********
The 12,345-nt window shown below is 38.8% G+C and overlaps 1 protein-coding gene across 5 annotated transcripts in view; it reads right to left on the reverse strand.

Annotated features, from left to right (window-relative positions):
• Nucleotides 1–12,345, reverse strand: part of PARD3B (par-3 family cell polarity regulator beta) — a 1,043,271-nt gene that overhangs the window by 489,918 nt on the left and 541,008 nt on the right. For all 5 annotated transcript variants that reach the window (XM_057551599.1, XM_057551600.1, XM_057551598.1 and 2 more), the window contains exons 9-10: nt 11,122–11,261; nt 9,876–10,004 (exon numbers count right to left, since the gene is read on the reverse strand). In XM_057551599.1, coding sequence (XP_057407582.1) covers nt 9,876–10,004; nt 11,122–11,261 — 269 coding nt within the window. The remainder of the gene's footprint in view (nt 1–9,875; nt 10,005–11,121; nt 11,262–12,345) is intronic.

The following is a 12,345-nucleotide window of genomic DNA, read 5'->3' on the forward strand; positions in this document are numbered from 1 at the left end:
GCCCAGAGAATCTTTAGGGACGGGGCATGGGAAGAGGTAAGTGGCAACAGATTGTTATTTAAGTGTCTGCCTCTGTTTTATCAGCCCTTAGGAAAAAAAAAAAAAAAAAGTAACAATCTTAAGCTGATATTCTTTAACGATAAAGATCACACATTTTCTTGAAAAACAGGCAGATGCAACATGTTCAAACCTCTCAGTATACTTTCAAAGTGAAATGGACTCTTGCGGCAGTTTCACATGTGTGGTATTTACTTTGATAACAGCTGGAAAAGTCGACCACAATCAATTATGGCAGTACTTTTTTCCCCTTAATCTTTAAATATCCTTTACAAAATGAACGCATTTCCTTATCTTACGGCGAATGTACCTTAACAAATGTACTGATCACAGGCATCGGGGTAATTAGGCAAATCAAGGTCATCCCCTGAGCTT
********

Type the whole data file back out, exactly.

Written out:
The 12,345-nt window shown below is 38.8% G+C and overlaps 1 protein-coding gene across 5 annotated transcripts in view; it reads right to left on the reverse strand.

Annotated features, from left to right (window-relative positions):
• Nucleotides 1–12,345, reverse strand: part of PARD3B (par-3 family cell polarity regulator beta) — a 1,043,271-nt gene that overhangs the window by 489,918 nt on the left and 541,008 nt on the right. For all 5 annotated transcript variants that reach the window (XM_057551599.1, XM_057551600.1, XM_057551598.1 and 2 more), the window contains exons 9-10: nt 11,122–11,261; nt 9,876–10,004 (exon numbers count right to left, since the gene is read on the reverse strand). In XM_057551599.1, coding sequence (XP_057407582.1) covers nt 9,876–10,004; nt 11,122–11,261 — 269 coding nt within the window. The remainder of the gene's footprint in view (nt 1–9,875; nt 10,005–11,121; nt 11,262–12,345) is intronic.

The following is a 12,345-nucleotide window of genomic DNA, read 5'->3' on the forward strand; positions in this document are numbered from 1 at the left end:
GCCCAGAGAATCTTTAGGGACGGGGCATGGGAAGAGGTAAGTGGCAACAGATTGTTATTTAAGTGTCTGCCTCTGTTTTATCAGCCCTTAGGAAAAAAAAAAAAAAAAAGTAACAATCTTAAGCTGATATTCTTTAACGATAAAGATCACACATTTTCTTGAAAAACAGGCAGATGCAACATGTTCAAACCTCTCAGTATACTTTCAAAGTGAAATGGACTCTTGCGGCAGTTTCACATGTGTGGTATTTACTTTGATAACAGCTGGAAAAGTCGACCACAATCAATTATGGCAGTACTTTTTTCCCCTTAATCTTTAAATATCCTTTACAAAATGAACGCATTTCCTTATCTTACGGCGAATGTACCTTAACAAATGTACTGATCACAGGCATCGGGGTAATTAGGCAAATCAAGGTCATCCCCTGAGCTT